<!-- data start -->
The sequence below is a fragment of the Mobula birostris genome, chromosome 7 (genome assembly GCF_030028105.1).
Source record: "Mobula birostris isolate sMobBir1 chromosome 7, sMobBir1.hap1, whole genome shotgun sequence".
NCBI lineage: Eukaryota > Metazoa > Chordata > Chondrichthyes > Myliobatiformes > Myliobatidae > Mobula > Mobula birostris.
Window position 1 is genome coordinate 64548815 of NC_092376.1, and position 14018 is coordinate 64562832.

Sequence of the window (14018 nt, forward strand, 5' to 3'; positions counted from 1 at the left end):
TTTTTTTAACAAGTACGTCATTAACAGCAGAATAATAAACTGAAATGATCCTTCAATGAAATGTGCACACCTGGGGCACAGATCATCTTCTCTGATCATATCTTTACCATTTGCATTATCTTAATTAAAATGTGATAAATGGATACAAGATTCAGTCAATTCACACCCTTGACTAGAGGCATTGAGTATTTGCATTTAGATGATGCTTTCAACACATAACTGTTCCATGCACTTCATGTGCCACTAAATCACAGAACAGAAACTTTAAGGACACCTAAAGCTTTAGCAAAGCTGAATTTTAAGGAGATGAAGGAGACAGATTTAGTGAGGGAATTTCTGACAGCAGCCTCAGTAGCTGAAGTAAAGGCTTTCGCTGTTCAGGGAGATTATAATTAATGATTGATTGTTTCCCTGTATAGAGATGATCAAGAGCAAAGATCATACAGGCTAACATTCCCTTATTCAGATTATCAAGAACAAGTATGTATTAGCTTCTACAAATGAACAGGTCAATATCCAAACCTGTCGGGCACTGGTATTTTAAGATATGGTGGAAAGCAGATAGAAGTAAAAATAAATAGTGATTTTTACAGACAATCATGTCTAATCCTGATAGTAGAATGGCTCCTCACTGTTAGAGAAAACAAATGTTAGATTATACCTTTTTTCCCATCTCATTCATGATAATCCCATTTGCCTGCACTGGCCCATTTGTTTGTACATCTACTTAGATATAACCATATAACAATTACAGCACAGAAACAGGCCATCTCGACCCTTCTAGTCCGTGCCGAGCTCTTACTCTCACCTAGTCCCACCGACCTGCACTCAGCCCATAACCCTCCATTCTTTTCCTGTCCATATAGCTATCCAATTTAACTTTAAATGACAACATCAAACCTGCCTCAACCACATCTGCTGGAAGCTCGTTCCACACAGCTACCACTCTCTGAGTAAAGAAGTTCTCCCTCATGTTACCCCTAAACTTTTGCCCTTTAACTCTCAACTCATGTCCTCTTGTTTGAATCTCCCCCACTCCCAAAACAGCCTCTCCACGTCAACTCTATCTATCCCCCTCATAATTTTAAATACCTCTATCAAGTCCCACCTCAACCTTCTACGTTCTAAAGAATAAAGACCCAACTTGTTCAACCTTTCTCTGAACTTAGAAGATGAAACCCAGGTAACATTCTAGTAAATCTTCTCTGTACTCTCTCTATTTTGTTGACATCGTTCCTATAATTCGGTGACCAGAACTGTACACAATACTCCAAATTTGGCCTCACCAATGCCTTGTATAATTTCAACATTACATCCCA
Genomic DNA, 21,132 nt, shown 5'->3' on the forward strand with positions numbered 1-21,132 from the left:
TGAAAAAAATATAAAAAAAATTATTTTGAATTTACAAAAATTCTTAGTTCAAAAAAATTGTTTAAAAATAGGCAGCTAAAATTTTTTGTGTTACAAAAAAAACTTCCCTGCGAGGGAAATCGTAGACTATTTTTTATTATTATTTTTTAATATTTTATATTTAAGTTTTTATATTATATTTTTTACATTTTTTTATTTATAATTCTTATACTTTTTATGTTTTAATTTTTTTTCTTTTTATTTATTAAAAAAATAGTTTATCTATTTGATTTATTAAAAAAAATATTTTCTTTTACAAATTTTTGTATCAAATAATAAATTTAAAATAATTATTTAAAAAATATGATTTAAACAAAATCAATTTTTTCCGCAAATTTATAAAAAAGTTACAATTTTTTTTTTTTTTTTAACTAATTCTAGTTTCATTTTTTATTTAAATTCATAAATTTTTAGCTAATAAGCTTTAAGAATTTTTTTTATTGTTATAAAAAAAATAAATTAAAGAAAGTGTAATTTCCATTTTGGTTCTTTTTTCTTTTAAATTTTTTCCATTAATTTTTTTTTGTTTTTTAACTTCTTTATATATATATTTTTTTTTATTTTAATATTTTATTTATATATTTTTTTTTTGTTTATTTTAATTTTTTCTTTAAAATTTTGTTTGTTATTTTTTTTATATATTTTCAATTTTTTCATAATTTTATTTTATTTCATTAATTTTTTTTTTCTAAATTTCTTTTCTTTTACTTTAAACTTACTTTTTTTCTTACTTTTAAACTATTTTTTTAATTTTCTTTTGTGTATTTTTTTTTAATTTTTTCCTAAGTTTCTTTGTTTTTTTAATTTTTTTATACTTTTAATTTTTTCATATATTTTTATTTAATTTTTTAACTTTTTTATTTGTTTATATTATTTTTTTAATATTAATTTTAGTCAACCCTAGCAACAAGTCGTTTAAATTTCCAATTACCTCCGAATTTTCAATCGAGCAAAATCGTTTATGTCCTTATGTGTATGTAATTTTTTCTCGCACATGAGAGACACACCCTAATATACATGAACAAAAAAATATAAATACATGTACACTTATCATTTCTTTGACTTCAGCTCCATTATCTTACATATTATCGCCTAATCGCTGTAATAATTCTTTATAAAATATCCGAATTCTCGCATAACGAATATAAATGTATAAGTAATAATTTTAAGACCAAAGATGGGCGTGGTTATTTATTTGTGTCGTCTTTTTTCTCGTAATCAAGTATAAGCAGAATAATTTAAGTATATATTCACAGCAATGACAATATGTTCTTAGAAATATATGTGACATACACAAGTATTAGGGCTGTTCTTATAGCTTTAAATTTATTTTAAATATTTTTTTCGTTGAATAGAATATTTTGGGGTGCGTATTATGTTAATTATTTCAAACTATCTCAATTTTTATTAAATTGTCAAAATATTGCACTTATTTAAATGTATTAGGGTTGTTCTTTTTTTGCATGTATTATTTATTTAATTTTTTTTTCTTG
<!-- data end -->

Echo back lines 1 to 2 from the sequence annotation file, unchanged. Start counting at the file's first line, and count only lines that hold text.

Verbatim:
The sequence below is a fragment of the Mobula birostris genome, chromosome 7 (genome assembly GCF_030028105.1).
Source record: "Mobula birostris isolate sMobBir1 chromosome 7, sMobBir1.hap1, whole genome shotgun sequence".